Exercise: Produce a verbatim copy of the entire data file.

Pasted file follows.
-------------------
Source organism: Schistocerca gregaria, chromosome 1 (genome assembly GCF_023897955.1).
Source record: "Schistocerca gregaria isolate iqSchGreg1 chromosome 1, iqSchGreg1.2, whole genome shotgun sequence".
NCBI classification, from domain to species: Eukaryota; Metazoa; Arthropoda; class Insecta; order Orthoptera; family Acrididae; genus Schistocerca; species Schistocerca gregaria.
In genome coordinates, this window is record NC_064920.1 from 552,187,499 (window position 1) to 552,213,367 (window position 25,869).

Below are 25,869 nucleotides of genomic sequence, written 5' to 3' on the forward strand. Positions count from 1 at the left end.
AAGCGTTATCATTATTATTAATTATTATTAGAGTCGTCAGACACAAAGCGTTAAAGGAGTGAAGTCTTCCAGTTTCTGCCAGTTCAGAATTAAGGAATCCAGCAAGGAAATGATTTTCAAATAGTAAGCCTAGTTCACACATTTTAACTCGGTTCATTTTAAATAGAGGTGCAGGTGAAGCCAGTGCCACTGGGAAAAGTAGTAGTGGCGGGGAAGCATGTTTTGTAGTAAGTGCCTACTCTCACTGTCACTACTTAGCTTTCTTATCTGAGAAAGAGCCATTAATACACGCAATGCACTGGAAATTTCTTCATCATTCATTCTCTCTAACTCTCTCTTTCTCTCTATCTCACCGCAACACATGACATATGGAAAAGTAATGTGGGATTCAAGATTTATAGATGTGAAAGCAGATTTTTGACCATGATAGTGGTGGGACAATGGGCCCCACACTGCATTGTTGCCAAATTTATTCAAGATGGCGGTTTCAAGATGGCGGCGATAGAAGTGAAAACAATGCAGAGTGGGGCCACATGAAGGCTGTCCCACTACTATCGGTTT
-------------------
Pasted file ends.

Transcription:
Source organism: Schistocerca gregaria, chromosome 1 (genome assembly GCF_023897955.1).
Source record: "Schistocerca gregaria isolate iqSchGreg1 chromosome 1, iqSchGreg1.2, whole genome shotgun sequence".
NCBI classification, from domain to species: Eukaryota; Metazoa; Arthropoda; class Insecta; order Orthoptera; family Acrididae; genus Schistocerca; species Schistocerca gregaria.
In genome coordinates, this window is record NC_064920.1 from 552,187,499 (window position 1) to 552,213,367 (window position 25,869).

Below are 25,869 nucleotides of genomic sequence, written 5' to 3' on the forward strand. Positions count from 1 at the left end.
AAGCGTTATCATTATTATTAATTATTATTAGAGTCGTCAGACACAAAGCGTTAAAGGAGTGAAGTCTTCCAGTTTCTGCCAGTTCAGAATTAAGGAATCCAGCAAGGAAATGATTTTCAAATAGTAAGCCTAGTTCACACATTTTAACTCGGTTCATTTTAAATAGAGGTGCAGGTGAAGCCAGTGCCACTGGGAAAAGTAGTAGTGGCGGGGAAGCATGTTTTGTAGTAAGTGCCTACTCTCACTGTCACTACTTAGCTTTCTTATCTGAGAAAGAGCCATTAATACACGCAATGCACTGGAAATTTCTTCATCATTCATTCTCTCTAACTCTCTCTTTCTCTCTATCTCACCGCAACACATGACATATGGAAAAGTAATGTGGGATTCAAGATTTATAGATGTGAAAGCAGATTTTTGACCATGATAGTGGTGGGACAATGGGCCCCACACTGCATTGTTGCCAAATTTATTCAAGATGGCGGTTTCAAGATGGCGGCGATAGAAGTGAAAACAATGCAGAGTGGGGCCACATGAAGGCTGTCCCACTACTATCGGTTT